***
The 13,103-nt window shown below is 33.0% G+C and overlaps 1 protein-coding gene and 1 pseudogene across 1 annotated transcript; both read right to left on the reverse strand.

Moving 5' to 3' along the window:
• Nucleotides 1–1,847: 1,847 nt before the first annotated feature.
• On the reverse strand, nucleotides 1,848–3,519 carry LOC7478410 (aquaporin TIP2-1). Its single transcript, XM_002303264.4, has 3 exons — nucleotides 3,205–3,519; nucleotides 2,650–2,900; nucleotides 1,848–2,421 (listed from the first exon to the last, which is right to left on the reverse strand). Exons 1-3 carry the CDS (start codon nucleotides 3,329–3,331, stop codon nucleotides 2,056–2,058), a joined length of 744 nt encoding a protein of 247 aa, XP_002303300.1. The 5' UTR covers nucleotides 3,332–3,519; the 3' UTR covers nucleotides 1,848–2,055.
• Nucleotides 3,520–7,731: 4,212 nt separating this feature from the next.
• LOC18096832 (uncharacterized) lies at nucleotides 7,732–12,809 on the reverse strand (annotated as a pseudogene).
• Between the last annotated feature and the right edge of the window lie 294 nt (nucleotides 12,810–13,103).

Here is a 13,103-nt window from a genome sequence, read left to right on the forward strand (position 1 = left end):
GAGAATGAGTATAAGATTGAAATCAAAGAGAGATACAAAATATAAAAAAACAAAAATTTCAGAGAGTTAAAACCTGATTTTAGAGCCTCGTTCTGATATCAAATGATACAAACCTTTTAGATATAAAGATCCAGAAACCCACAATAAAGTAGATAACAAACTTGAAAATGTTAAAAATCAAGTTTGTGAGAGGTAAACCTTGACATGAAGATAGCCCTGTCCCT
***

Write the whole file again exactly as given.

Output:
The 13,103-nt window shown below is 33.0% G+C and overlaps 1 protein-coding gene and 1 pseudogene across 1 annotated transcript; both read right to left on the reverse strand.

Moving 5' to 3' along the window:
• Nucleotides 1–1,847: 1,847 nt before the first annotated feature.
• On the reverse strand, nucleotides 1,848–3,519 carry LOC7478410 (aquaporin TIP2-1). Its single transcript, XM_002303264.4, has 3 exons — nucleotides 3,205–3,519; nucleotides 2,650–2,900; nucleotides 1,848–2,421 (listed from the first exon to the last, which is right to left on the reverse strand). Exons 1-3 carry the CDS (start codon nucleotides 3,329–3,331, stop codon nucleotides 2,056–2,058), a joined length of 744 nt encoding a protein of 247 aa, XP_002303300.1. The 5' UTR covers nucleotides 3,332–3,519; the 3' UTR covers nucleotides 1,848–2,055.
• Nucleotides 3,520–7,731: 4,212 nt separating this feature from the next.
• LOC18096832 (uncharacterized) lies at nucleotides 7,732–12,809 on the reverse strand (annotated as a pseudogene).
• Between the last annotated feature and the right edge of the window lie 294 nt (nucleotides 12,810–13,103).

Here is a 13,103-nt window from a genome sequence, read left to right on the forward strand (position 1 = left end):
GAGAATGAGTATAAGATTGAAATCAAAGAGAGATACAAAATATAAAAAAACAAAAATTTCAGAGAGTTAAAACCTGATTTTAGAGCCTCGTTCTGATATCAAATGATACAAACCTTTTAGATATAAAGATCCAGAAACCCACAATAAAGTAGATAACAAACTTGAAAATGTTAAAAATCAAGTTTGTGAGAGGTAAACCTTGACATGAAGATAGCCCTGTCCCT